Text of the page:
Thursday, May 15, 2003


That's how much
McCubbin gets for resigning

Hamilton McCubbin, who abruptly resigned as the chief executive of Kamehameha Schools last week in the midst of accusations of an inappropriate relationship with a female staffer, will be paid $400,000 in a confidential severance package, according to sources close to the negotiations.

McCubbin, 61, was also ordered to vacate by August the Kahala home he and his family have lived in, according to the sources. The home, which according to property records is assessed at $679,000, is owned by Kamehameha Schools.

His May 5 resignation came one week after a second estate inquiry into an alleged inappropriate relationship with a female employee. Both McCubbin and estate officials have declined comment on the investigations.

Beadie Dawson, a close friend of McCubbin, said the agreement includes a silence provision that McCubbin would not respond to allegations against him.

Kekoa Paulsen, a spokesman for the trust, declined to comment on the severance package because it is considered "a personnel matter" and is confidential.

McCubbin, who was hired to reform the scandal-weary school in February 2000, earned $350,240, according to the estate's latest tax return, filed June 30. His departure comes three months after he signed a three-year extension to his contract.

McCubbin could not be reached by telephone or at his Kahala home.

Deputy Attorney General Hugh Jones declined to comment on the package.

Jan Dill, president of Na Pua a ke Ali'i Pauahi, an organization of about 1,000 alumni, teachers and parents, also declined to comment on the package.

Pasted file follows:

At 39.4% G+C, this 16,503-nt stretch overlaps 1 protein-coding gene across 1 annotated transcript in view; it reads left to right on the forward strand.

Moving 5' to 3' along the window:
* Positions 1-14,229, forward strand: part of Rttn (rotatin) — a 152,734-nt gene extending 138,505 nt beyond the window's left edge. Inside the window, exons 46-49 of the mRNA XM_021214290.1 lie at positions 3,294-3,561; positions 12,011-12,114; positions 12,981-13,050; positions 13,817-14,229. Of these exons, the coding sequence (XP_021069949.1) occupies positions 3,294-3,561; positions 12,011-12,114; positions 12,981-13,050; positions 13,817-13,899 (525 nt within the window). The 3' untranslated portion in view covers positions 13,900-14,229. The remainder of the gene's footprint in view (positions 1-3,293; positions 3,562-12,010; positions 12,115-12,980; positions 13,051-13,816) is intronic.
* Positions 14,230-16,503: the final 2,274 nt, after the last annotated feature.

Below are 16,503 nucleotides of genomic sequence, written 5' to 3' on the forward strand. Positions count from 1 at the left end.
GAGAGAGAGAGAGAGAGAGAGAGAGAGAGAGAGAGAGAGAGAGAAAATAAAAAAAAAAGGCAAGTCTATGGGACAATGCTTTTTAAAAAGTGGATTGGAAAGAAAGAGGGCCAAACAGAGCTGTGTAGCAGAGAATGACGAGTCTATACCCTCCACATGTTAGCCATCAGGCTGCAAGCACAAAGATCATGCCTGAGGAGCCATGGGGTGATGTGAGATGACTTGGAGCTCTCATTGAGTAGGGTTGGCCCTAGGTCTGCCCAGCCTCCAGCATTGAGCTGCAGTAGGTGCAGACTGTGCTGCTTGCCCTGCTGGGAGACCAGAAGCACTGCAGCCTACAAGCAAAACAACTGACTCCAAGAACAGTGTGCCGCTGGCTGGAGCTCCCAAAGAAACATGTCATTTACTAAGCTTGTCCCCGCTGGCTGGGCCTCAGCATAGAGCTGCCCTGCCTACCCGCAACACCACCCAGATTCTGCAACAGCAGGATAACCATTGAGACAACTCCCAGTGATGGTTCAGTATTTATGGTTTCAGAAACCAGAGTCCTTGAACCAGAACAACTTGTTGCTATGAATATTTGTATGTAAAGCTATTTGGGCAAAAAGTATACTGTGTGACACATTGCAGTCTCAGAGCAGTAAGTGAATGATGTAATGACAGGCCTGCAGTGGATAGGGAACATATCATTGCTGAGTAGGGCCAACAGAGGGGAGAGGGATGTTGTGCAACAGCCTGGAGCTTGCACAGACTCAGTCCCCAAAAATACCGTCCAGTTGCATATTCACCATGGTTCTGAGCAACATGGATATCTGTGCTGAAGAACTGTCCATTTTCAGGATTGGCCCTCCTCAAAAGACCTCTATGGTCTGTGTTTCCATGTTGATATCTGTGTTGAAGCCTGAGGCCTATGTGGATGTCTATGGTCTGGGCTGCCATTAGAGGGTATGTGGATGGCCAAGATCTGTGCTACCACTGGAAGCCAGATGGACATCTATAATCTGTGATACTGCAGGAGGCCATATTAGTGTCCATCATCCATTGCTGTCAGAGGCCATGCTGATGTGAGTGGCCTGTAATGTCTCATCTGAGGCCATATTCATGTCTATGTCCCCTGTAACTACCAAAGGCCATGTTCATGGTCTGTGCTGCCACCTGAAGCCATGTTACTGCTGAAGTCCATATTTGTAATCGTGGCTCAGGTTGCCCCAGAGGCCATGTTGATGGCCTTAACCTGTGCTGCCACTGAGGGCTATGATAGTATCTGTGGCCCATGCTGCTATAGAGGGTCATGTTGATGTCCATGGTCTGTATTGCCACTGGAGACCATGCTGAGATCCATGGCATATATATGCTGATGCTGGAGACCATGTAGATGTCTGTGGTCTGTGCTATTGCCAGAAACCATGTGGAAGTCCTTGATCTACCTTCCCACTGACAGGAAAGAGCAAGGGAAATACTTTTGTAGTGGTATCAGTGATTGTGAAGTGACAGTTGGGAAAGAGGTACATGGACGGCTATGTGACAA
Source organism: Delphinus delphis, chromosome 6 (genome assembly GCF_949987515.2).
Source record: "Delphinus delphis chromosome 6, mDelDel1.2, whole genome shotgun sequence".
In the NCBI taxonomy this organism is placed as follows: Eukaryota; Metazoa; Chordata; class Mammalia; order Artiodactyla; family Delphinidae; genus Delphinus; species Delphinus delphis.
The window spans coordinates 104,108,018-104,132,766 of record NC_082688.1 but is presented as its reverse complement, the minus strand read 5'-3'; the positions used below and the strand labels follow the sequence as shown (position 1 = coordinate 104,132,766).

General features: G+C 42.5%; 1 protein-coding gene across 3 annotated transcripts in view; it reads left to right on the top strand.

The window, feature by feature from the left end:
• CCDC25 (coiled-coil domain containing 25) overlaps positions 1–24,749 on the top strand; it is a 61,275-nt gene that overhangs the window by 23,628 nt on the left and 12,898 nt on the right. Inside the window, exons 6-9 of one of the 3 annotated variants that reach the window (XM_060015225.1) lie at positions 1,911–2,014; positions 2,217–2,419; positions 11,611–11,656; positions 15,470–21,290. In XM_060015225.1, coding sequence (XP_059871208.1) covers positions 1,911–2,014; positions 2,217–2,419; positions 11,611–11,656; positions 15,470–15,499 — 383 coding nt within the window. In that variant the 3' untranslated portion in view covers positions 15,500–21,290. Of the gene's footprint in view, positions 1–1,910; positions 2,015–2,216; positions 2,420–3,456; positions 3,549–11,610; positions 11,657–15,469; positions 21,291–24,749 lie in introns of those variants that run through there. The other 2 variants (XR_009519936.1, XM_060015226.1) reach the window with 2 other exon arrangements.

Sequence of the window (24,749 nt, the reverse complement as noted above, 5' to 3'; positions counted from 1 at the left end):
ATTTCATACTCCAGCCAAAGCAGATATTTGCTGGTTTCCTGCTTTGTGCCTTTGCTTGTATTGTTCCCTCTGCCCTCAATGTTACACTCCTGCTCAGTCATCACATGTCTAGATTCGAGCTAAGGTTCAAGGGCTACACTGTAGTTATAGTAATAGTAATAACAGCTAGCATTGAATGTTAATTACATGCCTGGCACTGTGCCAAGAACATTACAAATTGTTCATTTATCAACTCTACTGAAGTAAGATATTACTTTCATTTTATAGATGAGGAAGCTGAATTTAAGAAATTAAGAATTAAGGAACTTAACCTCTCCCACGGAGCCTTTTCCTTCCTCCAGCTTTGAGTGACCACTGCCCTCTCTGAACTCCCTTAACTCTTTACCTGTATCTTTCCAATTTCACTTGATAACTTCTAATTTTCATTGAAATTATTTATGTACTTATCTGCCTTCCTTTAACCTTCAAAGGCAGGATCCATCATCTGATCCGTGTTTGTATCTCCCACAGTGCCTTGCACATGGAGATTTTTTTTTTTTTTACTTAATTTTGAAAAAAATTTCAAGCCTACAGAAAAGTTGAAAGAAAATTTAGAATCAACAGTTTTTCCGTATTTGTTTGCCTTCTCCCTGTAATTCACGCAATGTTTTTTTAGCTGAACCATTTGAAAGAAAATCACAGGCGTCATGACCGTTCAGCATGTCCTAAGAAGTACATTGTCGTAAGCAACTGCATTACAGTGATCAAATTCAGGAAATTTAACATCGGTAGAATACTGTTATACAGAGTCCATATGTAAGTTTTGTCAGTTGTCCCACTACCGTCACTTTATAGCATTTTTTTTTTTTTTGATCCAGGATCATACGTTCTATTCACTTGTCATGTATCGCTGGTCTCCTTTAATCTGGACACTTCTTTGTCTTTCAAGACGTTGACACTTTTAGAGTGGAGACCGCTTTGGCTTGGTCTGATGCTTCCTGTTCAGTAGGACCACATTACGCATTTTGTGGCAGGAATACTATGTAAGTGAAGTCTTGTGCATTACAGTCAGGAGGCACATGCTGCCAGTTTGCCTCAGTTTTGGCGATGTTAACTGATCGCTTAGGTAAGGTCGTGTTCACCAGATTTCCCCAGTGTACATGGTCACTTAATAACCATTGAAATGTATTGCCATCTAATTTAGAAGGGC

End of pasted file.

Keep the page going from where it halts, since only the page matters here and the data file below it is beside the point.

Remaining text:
"It's time to move on," said Dill. "We've been enmeshed in this battle for the soul of Kamehameha for six years now. McCubbin was part of the reform and brought some needed changes, but what we really need is a cultural change."

Former Kamehameha Schools chief executive Hamilton McCubbin has been ordered to vacate this Kahala house, owned by the schools, by August.

McCubbin, a world-renowned expert on early-childhood education, was selected as the first CEO in the 119-year history of Kamehameha Schools, which serves children of Hawaiian ancestry.

During the late 1990s, separate investigations by the Internal Revenue Service and the state attorney general into financial misdeeds by the former board of trustees resulted in the 1999 ouster of the trustees.

The scandal triggered a reorganization of the trust, and the probate court ordered that it adopt a CEO management structure that would keep the trustees out of the day-to-day operations of the school.

A 1959 graduate of Kamehameha Schools, McCubbin oversaw the trust's expansion of its educational reach as it opened new campuses on the neighbor islands, reinstituted several early-childhood education programs and discussed a partnership with the state Department of Education to establish charter schools in areas heavily populated by native Hawaiians.

In December 1999, before McCubbin was hired by Kamehameha Schools, the University of Wisconsin paid $85,813 to a female professor to settle her accusations that McCubbin sexually harassed her over a three-year period.

At the time, McCubbin was the dean of the Wisconsin School of Human Ecology.

McCubbin has said that the accusations by Jikyeong Kang were false and said a formal investigation by the university found he was not guilty of misconduct.

At Kamehameha, McCubbin will be replaced by acting CEO Colleen Wong, who has served as the trust's chief legal counsel.


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